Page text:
Back when I was running Copyediting, a reader outlined the following client situation to me:
She’d been editing a client’s periodical for years. Then the publisher’s policy changed to allow writers more freedom and to ignore house style and common sense. The result was a publication that no longer looked professional, in her opinion.
The reader had been trying to keep in mind the copyeditor’s mantra: “It’s not my publication” and checking her ego at the door. But when was enough enough?
It’s easy to say that you won’t allow an author to plagiarize, even if the original source is Wikipedia or the author themselves. It’s easy to say that there are certain subjects you won’t copyedit, such as something that goes against your spiritual or political beliefs.
But how comfortable should a self-respecting editor be with throwing quality out the window? The answer, predictably, depends on the editor.
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If you have a client you no longer love, who irks you every time you work on the copy, ask yourself these three questions:
- How aggravated am I? Do you avoid working on this client’s projects at all costs? Do you turn in sloppy or late work because of your resistance? Does working on the text ruin your day? If so, it might be time to let the client go.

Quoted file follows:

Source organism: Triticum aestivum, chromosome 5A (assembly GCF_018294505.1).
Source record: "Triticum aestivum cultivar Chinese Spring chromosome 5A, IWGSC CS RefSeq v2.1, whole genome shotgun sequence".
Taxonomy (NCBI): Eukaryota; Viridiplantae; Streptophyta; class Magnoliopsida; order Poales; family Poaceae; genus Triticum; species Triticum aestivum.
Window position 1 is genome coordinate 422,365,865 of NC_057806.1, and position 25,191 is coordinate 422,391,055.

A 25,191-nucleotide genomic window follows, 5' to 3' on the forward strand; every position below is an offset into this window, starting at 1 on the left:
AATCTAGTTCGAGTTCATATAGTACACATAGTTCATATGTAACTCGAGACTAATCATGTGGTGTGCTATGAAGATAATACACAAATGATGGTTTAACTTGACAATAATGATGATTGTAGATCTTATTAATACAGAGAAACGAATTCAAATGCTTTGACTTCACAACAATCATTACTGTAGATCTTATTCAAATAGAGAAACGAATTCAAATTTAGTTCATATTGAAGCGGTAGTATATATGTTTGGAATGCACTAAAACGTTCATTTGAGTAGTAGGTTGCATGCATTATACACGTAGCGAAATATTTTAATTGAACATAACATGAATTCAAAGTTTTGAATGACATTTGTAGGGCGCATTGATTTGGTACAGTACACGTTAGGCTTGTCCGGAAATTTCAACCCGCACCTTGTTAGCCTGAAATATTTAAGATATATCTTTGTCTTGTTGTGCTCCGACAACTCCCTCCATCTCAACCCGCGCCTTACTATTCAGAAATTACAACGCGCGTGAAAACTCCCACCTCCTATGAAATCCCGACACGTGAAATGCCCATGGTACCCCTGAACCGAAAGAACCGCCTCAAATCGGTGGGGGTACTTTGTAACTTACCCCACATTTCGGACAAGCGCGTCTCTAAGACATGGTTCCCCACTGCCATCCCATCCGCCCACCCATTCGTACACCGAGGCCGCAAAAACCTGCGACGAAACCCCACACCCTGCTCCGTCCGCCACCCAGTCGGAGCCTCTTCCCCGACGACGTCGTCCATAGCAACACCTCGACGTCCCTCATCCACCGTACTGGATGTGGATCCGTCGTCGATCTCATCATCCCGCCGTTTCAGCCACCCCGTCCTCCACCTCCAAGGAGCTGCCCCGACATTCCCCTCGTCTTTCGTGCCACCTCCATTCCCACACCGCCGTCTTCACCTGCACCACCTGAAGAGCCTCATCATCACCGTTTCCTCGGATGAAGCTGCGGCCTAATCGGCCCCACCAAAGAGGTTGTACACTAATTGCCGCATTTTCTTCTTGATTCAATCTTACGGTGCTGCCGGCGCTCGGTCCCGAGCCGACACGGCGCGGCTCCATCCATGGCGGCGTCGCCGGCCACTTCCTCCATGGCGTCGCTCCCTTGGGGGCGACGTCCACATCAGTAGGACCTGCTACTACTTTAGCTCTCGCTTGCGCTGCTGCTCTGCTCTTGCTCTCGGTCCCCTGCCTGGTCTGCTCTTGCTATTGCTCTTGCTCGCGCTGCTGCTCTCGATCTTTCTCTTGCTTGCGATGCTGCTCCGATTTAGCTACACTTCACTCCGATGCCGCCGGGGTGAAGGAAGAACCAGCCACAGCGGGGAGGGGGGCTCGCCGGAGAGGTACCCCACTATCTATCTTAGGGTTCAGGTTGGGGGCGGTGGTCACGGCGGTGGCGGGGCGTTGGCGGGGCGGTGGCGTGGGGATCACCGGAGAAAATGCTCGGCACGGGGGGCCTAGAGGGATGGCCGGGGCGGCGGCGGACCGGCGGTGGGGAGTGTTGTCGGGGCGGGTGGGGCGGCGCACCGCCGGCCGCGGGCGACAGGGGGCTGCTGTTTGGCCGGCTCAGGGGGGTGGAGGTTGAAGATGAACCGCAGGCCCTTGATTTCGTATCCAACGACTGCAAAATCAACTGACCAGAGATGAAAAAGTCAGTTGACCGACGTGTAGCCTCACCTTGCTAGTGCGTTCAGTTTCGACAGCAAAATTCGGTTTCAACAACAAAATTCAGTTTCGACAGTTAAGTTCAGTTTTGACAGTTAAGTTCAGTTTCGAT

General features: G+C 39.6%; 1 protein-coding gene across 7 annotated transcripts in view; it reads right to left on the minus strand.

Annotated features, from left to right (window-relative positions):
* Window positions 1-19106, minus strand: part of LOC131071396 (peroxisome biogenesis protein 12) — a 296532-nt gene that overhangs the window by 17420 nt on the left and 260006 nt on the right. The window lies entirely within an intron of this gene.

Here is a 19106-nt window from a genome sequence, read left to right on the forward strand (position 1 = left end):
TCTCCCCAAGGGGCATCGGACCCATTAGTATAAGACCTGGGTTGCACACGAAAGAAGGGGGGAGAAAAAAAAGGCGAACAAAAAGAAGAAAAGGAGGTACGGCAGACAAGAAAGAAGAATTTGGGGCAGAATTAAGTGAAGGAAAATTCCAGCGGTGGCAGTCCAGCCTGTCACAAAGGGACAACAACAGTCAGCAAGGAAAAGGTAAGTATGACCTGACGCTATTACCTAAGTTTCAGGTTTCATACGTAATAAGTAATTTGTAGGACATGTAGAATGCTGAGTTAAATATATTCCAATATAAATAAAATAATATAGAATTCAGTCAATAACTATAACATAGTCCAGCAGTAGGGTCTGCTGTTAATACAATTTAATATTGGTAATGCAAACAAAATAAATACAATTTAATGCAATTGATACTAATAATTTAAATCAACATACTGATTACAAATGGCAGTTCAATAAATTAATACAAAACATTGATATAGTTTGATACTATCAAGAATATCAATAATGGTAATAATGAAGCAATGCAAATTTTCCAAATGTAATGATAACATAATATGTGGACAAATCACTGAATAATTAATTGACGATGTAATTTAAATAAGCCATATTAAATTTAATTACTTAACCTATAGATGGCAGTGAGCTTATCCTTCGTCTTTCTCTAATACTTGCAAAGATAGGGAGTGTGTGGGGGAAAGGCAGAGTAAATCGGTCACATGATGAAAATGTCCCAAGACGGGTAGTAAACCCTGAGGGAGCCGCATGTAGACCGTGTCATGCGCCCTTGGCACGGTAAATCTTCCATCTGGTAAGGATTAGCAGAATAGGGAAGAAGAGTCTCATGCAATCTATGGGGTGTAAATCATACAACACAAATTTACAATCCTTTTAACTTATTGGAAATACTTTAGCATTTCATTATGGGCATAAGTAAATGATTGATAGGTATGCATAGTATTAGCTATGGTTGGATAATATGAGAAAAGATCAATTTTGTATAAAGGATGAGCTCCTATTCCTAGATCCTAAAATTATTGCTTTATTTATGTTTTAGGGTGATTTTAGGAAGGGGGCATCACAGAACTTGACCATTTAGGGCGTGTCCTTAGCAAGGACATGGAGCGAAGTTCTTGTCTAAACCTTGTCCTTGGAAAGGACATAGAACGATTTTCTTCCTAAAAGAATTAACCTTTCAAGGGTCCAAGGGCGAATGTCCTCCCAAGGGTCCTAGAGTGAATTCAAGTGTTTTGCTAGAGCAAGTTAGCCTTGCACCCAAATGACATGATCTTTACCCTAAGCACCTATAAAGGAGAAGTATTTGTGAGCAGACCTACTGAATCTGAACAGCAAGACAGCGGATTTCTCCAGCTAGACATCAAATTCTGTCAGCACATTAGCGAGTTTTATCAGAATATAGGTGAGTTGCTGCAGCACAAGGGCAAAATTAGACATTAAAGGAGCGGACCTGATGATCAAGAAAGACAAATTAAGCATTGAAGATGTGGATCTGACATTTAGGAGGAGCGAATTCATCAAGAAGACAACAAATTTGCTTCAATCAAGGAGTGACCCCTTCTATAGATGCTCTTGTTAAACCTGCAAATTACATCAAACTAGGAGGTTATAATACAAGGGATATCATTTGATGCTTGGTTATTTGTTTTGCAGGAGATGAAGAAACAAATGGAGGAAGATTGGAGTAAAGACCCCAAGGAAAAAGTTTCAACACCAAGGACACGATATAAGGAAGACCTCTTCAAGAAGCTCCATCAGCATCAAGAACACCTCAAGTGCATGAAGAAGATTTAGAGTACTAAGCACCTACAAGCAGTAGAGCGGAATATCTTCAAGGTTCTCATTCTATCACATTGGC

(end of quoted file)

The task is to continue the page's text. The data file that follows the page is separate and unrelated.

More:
- What am I getting from this client? Do you get more than a payday that makes it worth the irritation? For example, does this client send you a lot of new clients that you love? Do you get other benefits that you wouldn’t otherwise get, such as free training or software, and is it valuable to you? Do any of those things make keeping the client worthwhile? If not, let them go.
- Can I afford to lose this client? Even if all you get is the money, how desperately do you need that money? Maybe you need to replace the client before letting them go.
You became a freelancer at least somewhat because of the “free” part. You want the ability to pick and choose clients and projects and to run your own work life. If a client situation is no longer working for you and it can’t be fixed (you did try to fix it first, right?), then it may be time to let the client go.
Give your client advanced notice on when you’ll terminate the relationship. You don’t have to explain yourself, if you don’t want to. Tell the client in broad terms that the situation no longer works for you. Give details, if you think someone will listen and take the criticism well. But be cautious; it could burn a bridge you don’t want to burn.
Unless you want to burn it. Then, by all means, do.
Why else be a freelancer?
A version of this article originally published on August 18, 2015, on Copyediting.